• @Solarflare: 25 threads generated only about 250-300 inserts per second. And each insert followed by a commit. – Dio Phung Nov 1 '17 at 20:27
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Maybe there could be a few 'master' APIs, each doing some subset of the 250-300 inserts?

For ACID, each transaction requires a disk write -- that is what is limiting your speed. Not knowing details of your SQL, I can only guess at things to help:

  • Batching INSERTs into a table (multiple rows in a single transaction).
  • Each of the 25 threads does only one (or a small number of) transaction for the hundreds of INSERTs. (This works fine if multiple tables are involved.) Caution: While it cuts down (drastically) on the chance of timeouts, it does increase the chance of deadlocks. Be ready to replay a transaction that gets rolledback.
  • Rethink the TRIGGERs. Since you have an API, it could do the auditing in separate queries, thereby allowing more flexibility in building transactions.
  • Consider Stored Procedures to do clumps of data. (I usually prefer doing the equivalent in app code, but SPs are fine.)

Some other things to check on... How many rows in the main table and the audit table? What is the value of innodb_buffer_pool_size? How much RAM?

  • It's 64GB RAM , we're allocating 40GB for innodb_buffer_pool_size. Another thing : this issue only happened for Aurora server, not for MySQL. I ran SHOW VARIABLES on both servers and there are so many differences. Which one should I focus on? for e.g: - table_open_cache : Aurora: 6000, MySQL: 2000 - table_open_cache_instances: Aurora: 8, MySQL: 1 Which one could potentially cause lock wait timeout error ? – Dio Phung Nov 3 '17 at 8:41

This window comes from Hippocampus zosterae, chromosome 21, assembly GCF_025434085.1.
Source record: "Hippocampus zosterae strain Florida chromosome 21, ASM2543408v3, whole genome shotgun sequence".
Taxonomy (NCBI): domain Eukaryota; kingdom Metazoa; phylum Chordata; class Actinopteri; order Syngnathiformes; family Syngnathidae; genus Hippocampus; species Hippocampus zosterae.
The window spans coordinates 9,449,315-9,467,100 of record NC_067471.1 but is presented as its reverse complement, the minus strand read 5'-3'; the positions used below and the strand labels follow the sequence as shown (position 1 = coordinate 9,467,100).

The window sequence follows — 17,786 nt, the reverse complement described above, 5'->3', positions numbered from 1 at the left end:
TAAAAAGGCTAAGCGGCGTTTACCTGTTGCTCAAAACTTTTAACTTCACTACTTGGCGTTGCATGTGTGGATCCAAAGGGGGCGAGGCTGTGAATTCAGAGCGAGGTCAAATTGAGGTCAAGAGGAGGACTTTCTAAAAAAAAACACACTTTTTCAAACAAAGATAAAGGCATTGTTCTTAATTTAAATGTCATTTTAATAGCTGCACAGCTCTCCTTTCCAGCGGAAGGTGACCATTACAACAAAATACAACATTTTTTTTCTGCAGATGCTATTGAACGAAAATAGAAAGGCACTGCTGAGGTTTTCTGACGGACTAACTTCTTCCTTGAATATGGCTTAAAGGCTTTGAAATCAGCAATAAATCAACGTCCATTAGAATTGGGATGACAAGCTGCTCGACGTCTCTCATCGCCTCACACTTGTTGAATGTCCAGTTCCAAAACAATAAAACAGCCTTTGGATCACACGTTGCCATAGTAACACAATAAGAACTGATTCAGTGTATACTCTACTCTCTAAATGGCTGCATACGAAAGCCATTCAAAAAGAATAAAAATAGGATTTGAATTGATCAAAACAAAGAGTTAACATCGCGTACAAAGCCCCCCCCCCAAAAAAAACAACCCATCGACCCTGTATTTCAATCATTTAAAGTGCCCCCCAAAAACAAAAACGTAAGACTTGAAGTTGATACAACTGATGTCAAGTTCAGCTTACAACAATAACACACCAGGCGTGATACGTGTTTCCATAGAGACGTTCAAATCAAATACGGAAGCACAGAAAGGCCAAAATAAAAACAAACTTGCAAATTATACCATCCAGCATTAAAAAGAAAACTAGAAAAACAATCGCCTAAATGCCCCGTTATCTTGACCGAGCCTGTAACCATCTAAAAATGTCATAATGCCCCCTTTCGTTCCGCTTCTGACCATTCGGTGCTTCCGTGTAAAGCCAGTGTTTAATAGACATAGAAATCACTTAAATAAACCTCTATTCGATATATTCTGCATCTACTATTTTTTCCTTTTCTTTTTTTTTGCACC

• Ouch. There are a big differences at a low level between Aurora and MySQL, in spite of them being essentially 'identical'. My first guess is that Aurora is taking longer to commit to disk because it does such more aggressively -- to multiple drives before COMMITting. – Rick James Nov 3 '17 at 21:14
  • Next steps... I see that the Question is tagged [Aurora], but you might need to rattle their cage harder, especially if you have a support contract. Meanwhile, can you provide ram size, SHOW VARIABLES, and SHOW GLOBAL STATUS (after being up for a day) for each machine? More: mysql.rjweb.org/doc.php/mysql_analysis#tuning – Rick James Nov 3 '17 at 21:17
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We have identified the root cause: it's the innodb_autoinc_lock_mode = 1 .

Here is the summary from the official doc:

  • 0: traditional lock mode, provided for backward compatibility, performance testing, and working around issues with “mixed-mode inserts”, due to possible differences in semantics.
  • 1: consecutive lock mode: In this mode, “bulk inserts” use the special AUTO-INC table-level lock and hold it until the end of the statement. This applies to all INSERT ... SELECT, REPLACE ... SELECT, and LOAD DATA statements. Only one statement holding the AUTO-INC lock can execute at a time
  • 2: interleaved lock mode: In this lock mode, no “INSERT-like” statements use the table-level AUTO-INC lock, and multiple statements can execute at the same time. This is the fastest and most scalable lock mode, but it is not safe when using statement-based replication or recovery scenarios when SQL statements are replayed from the binary log.

In our case, when multiple API called INSERT statements, if one API call is prolonged, that INSERT statement would hold a TABLE lock on the destination table, which then causes the timeouts.

We switch it to innodb_autoinc_lock_mode = 2, restart the server and voila. Now we can call multiple APIs to insert into the same table without having time-outs.